The cells in our bodies are rather incredible machines that know precisely what they need to do in order to replicate, divide and survive, allowing us to successfully pass along genetic information. However, in the intricate processes of cellular division and chromosomal replication, there can be errors along the way. One such error is nondisjunction, an event that occurs during meiosis—one of the two forms of cellular division, the other being mitosis (the division of somatic cells, non-sex cells).
Before we can understand the intricacies of nondisjunction, and why it can have such serious effects on the normal development of an organism, we should take a brief look at meiosis—the larger process within which this error occurs.
What is Meiosis?
As mentioned above, meiosis is the process of cell replication for sex cells, whereas mitosis is the process of replication and division that occurs in somatic cells—the other cells of the body that make up tissues, organs and everything else that makes us…. us!
During the process of fertilization, an egg and a sperm join together to create an embryo. For reference, a gamete is a haploid cell (possessing only one set of chromosomes), but when two gametes combine, they form a diploid cell (embryo). The gametes are the result of the cellular division of germ line cells found in the male and reproductive parts of an organism. For a human, the sperm develops in the testes and the eggs develop in the ovaries.
Interestingly, germ line cells are diploid in diploid organisms (e.g., humans), meaning that they have two sets of all 23 chromosomes, resulting in a total of 46 chromosomes. However, through the process of meiosis, that one diploid germ line cell produces four haploid cells over the course of two cellular division events. Each of the four daughter cells produced will be unique and have one set of chromosomes, totaling 23 chromosomes. These daughter cells are the gametes (egg and sperm) that will combine into a haploid embryo, bringing the number of chromosomes back to 46.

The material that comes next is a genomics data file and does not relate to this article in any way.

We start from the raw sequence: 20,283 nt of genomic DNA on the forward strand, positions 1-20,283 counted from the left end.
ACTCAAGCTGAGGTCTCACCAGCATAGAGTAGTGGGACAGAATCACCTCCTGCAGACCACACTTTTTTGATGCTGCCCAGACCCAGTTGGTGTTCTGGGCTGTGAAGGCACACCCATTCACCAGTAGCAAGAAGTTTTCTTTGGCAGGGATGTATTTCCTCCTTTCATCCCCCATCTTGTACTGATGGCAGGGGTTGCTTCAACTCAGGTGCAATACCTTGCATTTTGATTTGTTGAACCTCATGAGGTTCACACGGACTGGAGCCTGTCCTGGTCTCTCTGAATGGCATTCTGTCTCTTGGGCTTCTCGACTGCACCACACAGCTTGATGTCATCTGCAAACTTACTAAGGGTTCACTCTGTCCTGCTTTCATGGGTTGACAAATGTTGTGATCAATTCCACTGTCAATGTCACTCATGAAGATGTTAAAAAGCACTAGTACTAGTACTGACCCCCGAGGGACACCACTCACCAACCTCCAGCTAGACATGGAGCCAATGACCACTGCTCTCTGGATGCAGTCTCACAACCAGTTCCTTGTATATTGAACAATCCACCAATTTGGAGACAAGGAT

Explaining all the intricacies of meiosis would be beyond the scope of this article, but you can read more about the full process here. Suffice to say that meiosis does not represent the entire life cycle of germ line cells. Similar to mitosis in somatic cells, there are a number of stages or phases that occur before the division event. For germ line cells, they duplicate their chromosomes during the S phase of their life cycle, resulting in sister chromatids, which have the traditional X-shaped appearance most people associate with chromosomes. These pairs of duplicated chromosomes are called “homologous chromosomes”. During meiosis, the actions and divisions of these homologous chromosomes and the sister chromatids will define the success or failure of the cell division event. Nondisjunction is one such mistake that can occur related to these sister chromatids during the process of meiosis.
What is Nondisjunction?
Remember, there are two copies of every chromosome in a germ line cell at the beginning of meiosis. They are attached to each other at a central point called a centromere. By the end of Meiosis I, the first cell division event, the result will be two cells with 23 different chromosomes, but they will still be attached in the form of sister chromatids. During the second cell division event during meiosis—Meiosis II— the sister chromatids will be lined up in their respective cells and pulled apart, leaving behind four haploid cells with varying chromosomal makeups, due to the process of crossing-over, which occurs during Meiosis I.
This separation event for the sister chromatids at the end of Meiosis II is called disjunction. Following the crossing-over event during Meiosis I, a similar disjunction event will occur as the sister chromatids are pulled to opposing sides of the cell by the centrosomes and their microtubules.
However, during these disjunction events, if the sister chromatids do not properly, the end result will be gametes that have either too many or too few chromosomes.
In Meiosis I